Research at the Serbin Library and Museum found this additional information about Peter Herman Noack Greif. He was baptized July 14, 1874 at St. Paul's Lutheran Church at Serbin, Lee Co., Texas. His sponsors were: Peter Mikan, Carl Gustav Symank, Anna Jungmichel and Wilhelmine Schulze. The sponsors' occupations were listed as farmer on the Bullfrog Creek, blacksmith at Serbin, wife of a farmer, and wife of renter on Rabbs Creek at Serbin. (4)

At the age of 21, Peter Herman Noack Greif's first assignment was to Bethany Lutheran Church at Greens Creek, near Serbin, Texas. The Serbin Museum and Library show records of the baptisms of Pastor Herman P. Greif's nieces and nephews at Bethany Lutheran Church: March 8, 1896: Lina Reuter; Herman Fritz Noak; Paul Rudolph Noak. On April 5, 1896, the baptism of Elsa Anna Hulda Wilhelmine Weigelt took place. (4)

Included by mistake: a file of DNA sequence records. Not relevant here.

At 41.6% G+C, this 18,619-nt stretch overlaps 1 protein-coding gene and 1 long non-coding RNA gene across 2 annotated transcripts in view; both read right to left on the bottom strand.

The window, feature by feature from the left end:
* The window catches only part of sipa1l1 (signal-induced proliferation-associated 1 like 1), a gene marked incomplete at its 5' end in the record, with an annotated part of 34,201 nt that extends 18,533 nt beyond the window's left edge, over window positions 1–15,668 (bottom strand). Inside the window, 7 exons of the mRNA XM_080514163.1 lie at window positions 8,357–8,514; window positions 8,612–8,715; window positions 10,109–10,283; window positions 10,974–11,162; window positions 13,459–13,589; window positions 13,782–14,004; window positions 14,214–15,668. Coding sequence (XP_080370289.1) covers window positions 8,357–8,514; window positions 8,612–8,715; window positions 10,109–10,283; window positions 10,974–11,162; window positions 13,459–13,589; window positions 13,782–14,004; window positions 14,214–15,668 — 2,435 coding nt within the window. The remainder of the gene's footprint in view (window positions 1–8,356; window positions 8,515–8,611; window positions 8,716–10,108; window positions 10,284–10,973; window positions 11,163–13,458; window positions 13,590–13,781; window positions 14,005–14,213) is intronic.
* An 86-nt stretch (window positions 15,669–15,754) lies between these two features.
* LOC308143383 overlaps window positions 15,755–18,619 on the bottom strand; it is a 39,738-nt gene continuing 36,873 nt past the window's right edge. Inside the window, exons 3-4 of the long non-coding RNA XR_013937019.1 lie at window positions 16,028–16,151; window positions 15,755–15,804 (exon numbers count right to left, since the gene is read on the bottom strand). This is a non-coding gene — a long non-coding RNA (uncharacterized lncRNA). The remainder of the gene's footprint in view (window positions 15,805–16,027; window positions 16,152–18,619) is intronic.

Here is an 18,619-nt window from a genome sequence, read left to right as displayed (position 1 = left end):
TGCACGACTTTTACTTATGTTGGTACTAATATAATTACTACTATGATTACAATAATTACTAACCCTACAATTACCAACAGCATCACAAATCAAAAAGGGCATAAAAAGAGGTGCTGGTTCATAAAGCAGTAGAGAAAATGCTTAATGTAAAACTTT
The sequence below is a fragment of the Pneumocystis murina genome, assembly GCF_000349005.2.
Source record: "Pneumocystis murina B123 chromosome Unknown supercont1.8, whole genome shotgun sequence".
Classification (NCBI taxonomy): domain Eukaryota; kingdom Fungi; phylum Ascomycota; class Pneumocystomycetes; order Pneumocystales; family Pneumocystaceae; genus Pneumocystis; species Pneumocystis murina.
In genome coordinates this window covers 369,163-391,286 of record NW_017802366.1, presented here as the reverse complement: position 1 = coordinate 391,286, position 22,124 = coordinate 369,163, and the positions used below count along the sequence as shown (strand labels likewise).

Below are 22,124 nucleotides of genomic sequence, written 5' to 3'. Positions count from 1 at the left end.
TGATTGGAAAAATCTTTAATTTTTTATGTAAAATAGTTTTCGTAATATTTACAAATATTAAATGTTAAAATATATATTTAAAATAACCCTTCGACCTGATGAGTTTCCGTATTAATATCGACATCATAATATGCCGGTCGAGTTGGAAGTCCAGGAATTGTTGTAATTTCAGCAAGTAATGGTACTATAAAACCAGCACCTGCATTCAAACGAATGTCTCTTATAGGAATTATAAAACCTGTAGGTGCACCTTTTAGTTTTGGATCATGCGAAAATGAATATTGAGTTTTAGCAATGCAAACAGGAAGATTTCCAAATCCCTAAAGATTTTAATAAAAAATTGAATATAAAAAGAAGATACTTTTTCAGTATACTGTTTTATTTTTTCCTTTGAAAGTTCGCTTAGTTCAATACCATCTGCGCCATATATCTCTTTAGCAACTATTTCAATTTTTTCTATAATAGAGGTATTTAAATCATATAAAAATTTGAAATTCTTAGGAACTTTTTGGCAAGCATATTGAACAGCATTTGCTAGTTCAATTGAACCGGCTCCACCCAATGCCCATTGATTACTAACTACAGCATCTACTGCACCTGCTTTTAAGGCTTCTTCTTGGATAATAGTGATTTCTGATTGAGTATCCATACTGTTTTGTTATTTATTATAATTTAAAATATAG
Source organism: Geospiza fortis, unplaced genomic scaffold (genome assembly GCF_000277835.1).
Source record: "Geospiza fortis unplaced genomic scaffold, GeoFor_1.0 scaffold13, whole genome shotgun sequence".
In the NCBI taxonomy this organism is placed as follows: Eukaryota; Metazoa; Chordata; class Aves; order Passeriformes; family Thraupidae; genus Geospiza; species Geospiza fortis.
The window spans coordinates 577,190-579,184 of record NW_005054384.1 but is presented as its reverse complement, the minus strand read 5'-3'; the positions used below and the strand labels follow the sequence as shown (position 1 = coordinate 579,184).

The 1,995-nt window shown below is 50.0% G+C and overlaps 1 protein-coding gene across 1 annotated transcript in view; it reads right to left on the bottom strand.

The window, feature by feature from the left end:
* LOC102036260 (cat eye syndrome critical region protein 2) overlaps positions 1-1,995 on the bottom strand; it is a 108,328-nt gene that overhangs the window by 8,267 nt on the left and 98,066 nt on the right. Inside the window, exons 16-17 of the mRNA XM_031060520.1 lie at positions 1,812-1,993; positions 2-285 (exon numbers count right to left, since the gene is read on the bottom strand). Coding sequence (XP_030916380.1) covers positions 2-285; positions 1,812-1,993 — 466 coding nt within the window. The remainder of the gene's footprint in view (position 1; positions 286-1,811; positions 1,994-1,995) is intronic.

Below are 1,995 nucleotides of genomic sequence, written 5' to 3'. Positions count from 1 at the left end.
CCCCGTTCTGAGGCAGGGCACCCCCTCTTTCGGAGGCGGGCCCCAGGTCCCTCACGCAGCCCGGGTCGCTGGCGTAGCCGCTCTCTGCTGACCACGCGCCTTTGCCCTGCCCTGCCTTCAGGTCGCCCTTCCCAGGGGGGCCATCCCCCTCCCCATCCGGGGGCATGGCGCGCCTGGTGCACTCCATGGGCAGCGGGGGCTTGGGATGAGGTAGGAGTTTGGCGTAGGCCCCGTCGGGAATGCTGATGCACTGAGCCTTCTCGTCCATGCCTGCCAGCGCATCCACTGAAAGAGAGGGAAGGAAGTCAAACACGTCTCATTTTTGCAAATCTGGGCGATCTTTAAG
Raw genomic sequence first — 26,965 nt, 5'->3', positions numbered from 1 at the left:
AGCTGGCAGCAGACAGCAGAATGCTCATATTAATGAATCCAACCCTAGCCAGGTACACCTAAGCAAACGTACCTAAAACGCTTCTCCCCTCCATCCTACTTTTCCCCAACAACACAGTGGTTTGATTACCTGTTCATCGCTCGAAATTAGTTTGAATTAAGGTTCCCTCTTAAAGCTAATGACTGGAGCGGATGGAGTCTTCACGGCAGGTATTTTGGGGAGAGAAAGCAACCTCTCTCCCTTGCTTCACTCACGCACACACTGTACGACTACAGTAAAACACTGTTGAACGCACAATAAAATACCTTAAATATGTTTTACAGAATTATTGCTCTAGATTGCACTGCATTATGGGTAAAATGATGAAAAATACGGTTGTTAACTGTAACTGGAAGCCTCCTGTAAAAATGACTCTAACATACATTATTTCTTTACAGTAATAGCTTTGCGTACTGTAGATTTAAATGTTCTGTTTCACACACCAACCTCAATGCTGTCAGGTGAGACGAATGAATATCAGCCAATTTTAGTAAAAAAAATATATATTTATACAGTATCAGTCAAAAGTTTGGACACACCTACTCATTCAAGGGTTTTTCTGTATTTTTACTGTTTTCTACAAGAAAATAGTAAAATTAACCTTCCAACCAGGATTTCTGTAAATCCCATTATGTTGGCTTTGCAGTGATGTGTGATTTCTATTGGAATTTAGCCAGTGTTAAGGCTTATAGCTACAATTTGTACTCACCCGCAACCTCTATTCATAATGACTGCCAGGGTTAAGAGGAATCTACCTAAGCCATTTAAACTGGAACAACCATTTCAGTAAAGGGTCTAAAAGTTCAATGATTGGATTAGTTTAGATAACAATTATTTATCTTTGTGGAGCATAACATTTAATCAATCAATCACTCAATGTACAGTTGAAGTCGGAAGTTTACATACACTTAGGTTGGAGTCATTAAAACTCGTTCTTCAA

Note: The reason for the change in spelling the name Noack to Noak is not known for sure. Perhaps it changed when Wilhelmine Johanna Noack moved to Round Top and remarried.

Esther Weigelt Black

(1) Ship's Passenger list --- Port of Galveston, Texas, 1846-1871
(2) Research done by then CM Sgt. David R. Noak, his wife, Mary and son, David R. II during a trip to the places Peter and Johanna Noack had lived in East Germany before immigrating to Texas.
(3) "Who are the Wends?" by Ron Lammert
(4) The Texas Wendish Heritage Museum and Library